With leaders in Congress committed to enacting regulatory reform by the end of the year, on June 30th the Obama Administration delivered a bill to Capitol Hill that would create the Consumer Financial Protection Agency.  The new agency is designed with the specific goal of “looking out for American families when they take out loans or use other financial products or services – with a mission to promote access and protect consumers from unscrupulous practices across the market.”  The CFPA would also enforce the new credit card bill signed into law by President Obama and Congress and have authority to deal directly with conflicts in the mortgage markets.

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Jim Sinclair’s Commentary

This is getting boring. Maybe in our lifetime?

S.E.C. May Reinstate Rules for Short-Selling Stocks

They have been reviled as the bad hats of Wall Street, nefarious traders who cashed in on the market collapse and, some insist, helped precipitate it.

Now short-sellers, the market skeptics who correctly called last year’s downturn, are coming under even more unwanted scrutiny, this time from federal regulators. The Securities and Exchange Commission appears poised to reverse itself and reinstate rules that would make shorting stocks — that is, betting their prices will decline — somewhat more difficult.

Whether the S.E.C. will go far enough to satisfy the many critics of short-sellers is far from certain. The controversial role of these investors has divided not only the financial industry, but also federal regulators. As the S.E.C. considers its options, the debate is heating up.

Hedge funds and big pension funds argue that short-selling is vital to modern markets. Such trading not only enables investors to hedge their risks but also to ferret out weak companies or, as in the case of Enron, outright frauds.

But many banks, whose stocks came under attack last autumn, maintain that unfettered short-selling is dangerous. The shorts, their argument goes, helped bring down Bear Stearns and Lehman Brothers last year.

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Jim Sinclair’s Commentary

ETF are not what they appear to be.

You only need to read the prospectus and check the lineage of management to know what master they serve.

In gold there simply isn’t that much to be bought or sold as is reported bought and sold, indicating that the Gold ETF is NOT dealing in the cash market for gold or on the COMEX.

As such, all Gold EFTs are paper OTC derivative plays. Logic denies any other possibility.

There are two glaring risks that many are still taking:
1. ETFs.
2. Internet Financial Entities.

Game Over for U.S. Oil, Natural Gas ETFs?

Commodity ETFs have been criticized from all corners. Investors have pilloried their inability to accurately track the price of their underlying asset. Industry watchdogs have assailed their inadequate disclosure of risks. And regulators have fretted over their ability to unduly manipulate futures markets.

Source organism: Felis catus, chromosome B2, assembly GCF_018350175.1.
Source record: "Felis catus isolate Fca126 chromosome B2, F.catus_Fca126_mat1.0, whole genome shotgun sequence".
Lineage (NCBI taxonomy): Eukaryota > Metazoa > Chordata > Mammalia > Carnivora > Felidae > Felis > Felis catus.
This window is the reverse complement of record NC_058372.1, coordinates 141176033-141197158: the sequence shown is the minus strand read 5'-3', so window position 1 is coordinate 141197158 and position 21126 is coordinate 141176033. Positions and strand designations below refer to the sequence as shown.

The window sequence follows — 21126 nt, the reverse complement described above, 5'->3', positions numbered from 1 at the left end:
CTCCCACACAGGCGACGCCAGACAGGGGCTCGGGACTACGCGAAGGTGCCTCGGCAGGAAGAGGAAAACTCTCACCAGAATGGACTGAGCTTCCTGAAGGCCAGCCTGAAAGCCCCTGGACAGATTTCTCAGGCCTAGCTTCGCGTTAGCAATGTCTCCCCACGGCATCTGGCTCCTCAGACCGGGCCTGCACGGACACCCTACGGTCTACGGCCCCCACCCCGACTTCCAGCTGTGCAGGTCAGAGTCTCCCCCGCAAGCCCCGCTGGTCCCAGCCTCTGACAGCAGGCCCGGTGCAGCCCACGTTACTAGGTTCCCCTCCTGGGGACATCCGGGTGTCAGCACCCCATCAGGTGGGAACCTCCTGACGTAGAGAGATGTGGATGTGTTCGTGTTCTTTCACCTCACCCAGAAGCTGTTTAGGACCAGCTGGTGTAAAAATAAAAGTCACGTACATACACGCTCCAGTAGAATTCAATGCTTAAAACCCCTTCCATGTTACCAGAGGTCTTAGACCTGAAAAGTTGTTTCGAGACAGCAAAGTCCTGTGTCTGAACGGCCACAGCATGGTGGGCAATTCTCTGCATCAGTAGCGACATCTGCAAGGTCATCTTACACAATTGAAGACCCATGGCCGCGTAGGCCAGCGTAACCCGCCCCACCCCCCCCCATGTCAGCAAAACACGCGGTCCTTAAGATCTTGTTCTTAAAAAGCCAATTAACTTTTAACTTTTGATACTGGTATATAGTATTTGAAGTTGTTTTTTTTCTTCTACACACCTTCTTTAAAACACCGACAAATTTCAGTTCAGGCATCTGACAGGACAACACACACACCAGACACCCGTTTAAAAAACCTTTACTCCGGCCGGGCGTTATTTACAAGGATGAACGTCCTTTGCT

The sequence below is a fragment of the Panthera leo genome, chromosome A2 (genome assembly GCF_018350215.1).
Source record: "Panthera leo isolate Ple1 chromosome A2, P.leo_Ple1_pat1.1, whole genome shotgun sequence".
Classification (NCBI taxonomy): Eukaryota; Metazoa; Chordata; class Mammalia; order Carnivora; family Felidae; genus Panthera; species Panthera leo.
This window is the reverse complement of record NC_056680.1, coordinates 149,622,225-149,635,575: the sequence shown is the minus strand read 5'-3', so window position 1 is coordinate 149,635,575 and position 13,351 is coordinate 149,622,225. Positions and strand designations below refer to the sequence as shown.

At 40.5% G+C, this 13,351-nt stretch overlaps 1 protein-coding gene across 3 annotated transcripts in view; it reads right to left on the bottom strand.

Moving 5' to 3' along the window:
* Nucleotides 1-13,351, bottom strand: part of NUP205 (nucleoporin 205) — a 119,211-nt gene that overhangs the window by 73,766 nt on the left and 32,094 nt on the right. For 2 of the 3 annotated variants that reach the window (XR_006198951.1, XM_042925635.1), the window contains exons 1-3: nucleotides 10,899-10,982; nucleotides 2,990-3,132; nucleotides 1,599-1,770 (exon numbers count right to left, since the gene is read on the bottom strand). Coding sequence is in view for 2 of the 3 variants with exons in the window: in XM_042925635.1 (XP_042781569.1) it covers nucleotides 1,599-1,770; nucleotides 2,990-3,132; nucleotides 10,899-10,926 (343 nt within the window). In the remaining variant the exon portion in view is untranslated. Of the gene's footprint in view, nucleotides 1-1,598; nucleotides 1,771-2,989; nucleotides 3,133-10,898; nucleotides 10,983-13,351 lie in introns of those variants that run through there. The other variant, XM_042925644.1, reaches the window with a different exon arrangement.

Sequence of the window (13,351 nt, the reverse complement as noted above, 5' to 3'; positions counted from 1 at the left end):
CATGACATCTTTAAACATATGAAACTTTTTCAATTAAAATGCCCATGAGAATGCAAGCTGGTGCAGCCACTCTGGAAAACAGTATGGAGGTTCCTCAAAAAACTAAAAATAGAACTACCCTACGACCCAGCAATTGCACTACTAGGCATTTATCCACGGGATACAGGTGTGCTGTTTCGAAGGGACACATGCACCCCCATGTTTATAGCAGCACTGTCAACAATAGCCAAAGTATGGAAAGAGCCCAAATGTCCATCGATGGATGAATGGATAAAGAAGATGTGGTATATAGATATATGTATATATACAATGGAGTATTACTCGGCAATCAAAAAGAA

Yet ETFs like the United States Natural Gas Fund (UNG) and the United States Oil Fund (USO) seem to have thus far gotten away high fees, poor disclosure, and disappointing returns, as investors are still buying them in droves. But regulators are less happy, and commodities-futures ETFs may not survive the coming regulatory onslaught.

Bloomberg reported yesterday that the Commodity Futures Trading Commission (CFTC) will open hearings into expanding regulation of speculative trading in commodities. Although the hearings concern all speculators, the regulators are primarly concerned with USO and UNG’s ability to move the oil and natural gas markets higher, adding a speculative premium to energy prices. Trading in the UNG was breifly halted as the SEC denied its routine request to issue more shares.

Ironically, with the USO and UNG, investors get the worst of both worlds. The funds themselves don’t track the price of the commodity very well due to rollover, so investors don’t reap the rewards of higher prices. But many believe their trading nonetheless increases demand for the contracts, driving spot prices prices higher. Not only do the UNG and USO screw you out of your returns, they make filling up and heating your home more costly. The only people who benefit from this scheme are the ETF issuers who collect the fees, and the speculators who actually play the futures markets properly.

The CFTC is considering putting limits on holding futures contracts, which could take a variety of forms including limiting the number of trades or contracts any one market participant can hold. Such a move would directly threaten commodity futures funds, and could force many of the largest ones to close up shop.

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Jim Sinclair’s Commentary

There is a very simple way to know. Whatever is officially said guarantees you the opposite.

Everything suggests that the American bonds seized at Chiasso are real

Official U.S. sources continue to say they are fakes, but there is no news that American experts have inspected them in person. Arrested for another matter, the director of a U.S. radio who says the bonds are real and Japan was trying to sell in Switzerland, not trusting the ability of the United States to honour its debt.